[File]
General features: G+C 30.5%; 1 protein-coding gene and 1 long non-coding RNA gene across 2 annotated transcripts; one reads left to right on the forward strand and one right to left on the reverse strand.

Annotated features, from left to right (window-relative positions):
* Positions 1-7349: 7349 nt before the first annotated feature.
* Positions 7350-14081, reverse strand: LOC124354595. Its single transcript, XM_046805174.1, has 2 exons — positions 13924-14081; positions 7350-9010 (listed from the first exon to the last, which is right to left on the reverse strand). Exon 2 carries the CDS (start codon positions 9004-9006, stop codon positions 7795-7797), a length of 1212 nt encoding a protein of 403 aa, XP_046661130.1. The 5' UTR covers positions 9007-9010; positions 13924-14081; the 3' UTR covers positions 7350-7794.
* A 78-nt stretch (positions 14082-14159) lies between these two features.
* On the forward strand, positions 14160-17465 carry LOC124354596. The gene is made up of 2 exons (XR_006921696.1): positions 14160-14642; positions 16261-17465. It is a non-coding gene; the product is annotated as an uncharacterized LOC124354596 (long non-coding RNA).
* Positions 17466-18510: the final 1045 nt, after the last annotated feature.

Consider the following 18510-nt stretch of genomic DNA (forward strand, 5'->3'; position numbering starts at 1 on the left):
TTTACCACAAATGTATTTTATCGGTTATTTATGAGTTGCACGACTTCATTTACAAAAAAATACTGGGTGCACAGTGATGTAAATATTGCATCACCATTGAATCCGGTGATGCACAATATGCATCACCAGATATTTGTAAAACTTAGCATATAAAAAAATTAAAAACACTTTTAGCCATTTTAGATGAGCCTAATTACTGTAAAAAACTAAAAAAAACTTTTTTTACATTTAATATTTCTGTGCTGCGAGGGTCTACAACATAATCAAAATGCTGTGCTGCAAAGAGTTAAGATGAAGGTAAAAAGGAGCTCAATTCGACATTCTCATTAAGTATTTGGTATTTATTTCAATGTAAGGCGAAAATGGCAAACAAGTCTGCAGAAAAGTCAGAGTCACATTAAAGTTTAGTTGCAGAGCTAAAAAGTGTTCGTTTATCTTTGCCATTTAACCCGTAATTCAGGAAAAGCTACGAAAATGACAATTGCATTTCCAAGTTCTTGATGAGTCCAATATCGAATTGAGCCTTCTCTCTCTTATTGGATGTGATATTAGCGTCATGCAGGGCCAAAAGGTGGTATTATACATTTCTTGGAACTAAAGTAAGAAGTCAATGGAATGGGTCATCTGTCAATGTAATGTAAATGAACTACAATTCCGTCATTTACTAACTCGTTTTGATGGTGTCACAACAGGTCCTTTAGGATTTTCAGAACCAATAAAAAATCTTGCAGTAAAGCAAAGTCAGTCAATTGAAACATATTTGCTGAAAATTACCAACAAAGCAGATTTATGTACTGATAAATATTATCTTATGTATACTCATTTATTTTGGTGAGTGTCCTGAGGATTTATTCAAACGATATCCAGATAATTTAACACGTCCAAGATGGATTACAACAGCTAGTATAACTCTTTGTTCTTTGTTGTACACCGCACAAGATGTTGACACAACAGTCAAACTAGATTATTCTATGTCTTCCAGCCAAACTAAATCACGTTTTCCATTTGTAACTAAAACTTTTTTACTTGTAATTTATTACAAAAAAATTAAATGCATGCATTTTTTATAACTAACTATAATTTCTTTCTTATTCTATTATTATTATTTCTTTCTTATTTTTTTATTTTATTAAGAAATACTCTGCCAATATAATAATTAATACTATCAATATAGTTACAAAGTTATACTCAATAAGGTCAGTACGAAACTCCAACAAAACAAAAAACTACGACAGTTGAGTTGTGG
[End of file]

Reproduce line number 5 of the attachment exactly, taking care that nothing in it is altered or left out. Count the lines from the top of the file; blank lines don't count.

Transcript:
* A 78-nt stretch (positions 14082-14159) lies between these two features.